Ictal signs in tuberous sclerosis complex: Clinical and video-EEG features in a large series of recorded seizures

Publication date: August 2018Source:Epilepsy & Behavior, Volume 85
Author(s): Miriam Nella Savini, Alessia Mingarelli, Aglaia Vignoli, Francesca La Briola, Valentina Chiesa, Angela Peron, Roberto Mai, Laura Tassi, Massimo Mastrangelo, Elena Zambrelli, Katherine Turner, Maria Paola Canevini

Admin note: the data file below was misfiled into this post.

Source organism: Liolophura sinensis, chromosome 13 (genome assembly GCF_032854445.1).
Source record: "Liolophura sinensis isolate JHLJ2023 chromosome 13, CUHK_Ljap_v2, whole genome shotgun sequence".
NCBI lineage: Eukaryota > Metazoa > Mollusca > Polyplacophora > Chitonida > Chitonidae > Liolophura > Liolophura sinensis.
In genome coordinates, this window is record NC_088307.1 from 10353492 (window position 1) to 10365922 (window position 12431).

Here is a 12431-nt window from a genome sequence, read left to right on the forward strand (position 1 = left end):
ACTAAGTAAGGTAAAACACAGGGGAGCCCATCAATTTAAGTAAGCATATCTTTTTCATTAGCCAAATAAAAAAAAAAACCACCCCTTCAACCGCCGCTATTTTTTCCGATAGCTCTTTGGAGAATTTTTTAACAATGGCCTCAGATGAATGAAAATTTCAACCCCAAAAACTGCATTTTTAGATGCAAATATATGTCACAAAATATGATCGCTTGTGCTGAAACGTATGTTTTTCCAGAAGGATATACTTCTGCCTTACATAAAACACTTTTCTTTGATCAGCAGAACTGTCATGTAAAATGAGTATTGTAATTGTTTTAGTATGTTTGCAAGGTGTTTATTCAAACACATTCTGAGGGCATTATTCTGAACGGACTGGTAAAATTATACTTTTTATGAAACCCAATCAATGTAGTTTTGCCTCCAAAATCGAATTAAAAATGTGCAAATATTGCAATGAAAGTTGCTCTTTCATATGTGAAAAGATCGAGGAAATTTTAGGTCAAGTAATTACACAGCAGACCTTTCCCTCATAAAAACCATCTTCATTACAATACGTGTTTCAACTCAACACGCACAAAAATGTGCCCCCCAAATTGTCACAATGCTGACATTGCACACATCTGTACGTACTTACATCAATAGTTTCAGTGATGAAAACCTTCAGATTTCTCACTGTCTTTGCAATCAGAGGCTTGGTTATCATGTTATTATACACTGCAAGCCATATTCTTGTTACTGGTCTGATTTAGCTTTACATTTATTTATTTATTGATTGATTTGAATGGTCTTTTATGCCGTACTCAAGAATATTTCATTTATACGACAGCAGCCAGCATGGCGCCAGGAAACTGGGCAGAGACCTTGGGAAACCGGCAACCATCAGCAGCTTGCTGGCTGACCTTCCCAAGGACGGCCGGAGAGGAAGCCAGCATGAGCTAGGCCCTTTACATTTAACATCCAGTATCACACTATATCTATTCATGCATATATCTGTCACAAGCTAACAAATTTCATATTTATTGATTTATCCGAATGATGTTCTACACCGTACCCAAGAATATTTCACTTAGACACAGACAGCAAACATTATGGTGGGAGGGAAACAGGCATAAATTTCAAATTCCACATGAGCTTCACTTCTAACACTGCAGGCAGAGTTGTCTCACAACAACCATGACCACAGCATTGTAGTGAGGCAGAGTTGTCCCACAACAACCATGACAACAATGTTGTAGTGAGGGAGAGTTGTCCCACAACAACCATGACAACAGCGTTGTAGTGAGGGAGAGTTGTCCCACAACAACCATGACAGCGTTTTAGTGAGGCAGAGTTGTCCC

Epilepsy is the most common neurological symptom in tuberous sclerosis complex (TSC), occurring in 72–85% of affected individuals. Despite the large number of patients reported, their electroclinical phenotype has been rarely described. We analyzed seizure semiology through ictal video-electroencephalography (V-EEG) recordings in a large series of patients. In this multicenter study, we reviewed V-EEGs of 51 patients: ictal recordings were analyzed in correlation with their clinical variables.The median age of epilepsy onset was six months (one day–16 years), with onset in the first year of life in 71% patients (36/51), in 10 of them during the neonatal period. Sixty-five percent of patients (33/51) experienced epileptic spasms in their life, with late-onset (>two years) in five; 42% of the epileptic spasms persisted after age two years, despite the onset in the first year of life.We identified four different electroclinical subsets: focal epilepsy (35%, 18/51), Lennox–Gastaut Syndrome evolution (27%, 14/51), focal seizures with persisting spasms (33%, 17/51), and spasms only (4%, 2/51).We reviewed 45 focal seizures, 13 clusters of epileptic spasms, and seven generalized seizures. In 12 patients, we recorded different seizure types. In 71% of the focal seizures (32/45), the ictal pattern was focal without diffusion. In 38% of the patients (5/13) epileptic spasms were related to typical diffuse slow wave pattern associated with superimposed fast activity, with focal predominance.Focal seizures and focal spasms resulted as the most frequent seizure types in TSC. Seizure onset was variable but showing a predominant involvement of the frontocentral regions (40%). Discrete clinical signs characterized the seizures, and behavioral arrest was the predominant first clinical objective sign. Epileptic spasms were a typical presentation at all ages, frequently asymmetrical and associated with lateralizing features, especially in older patients.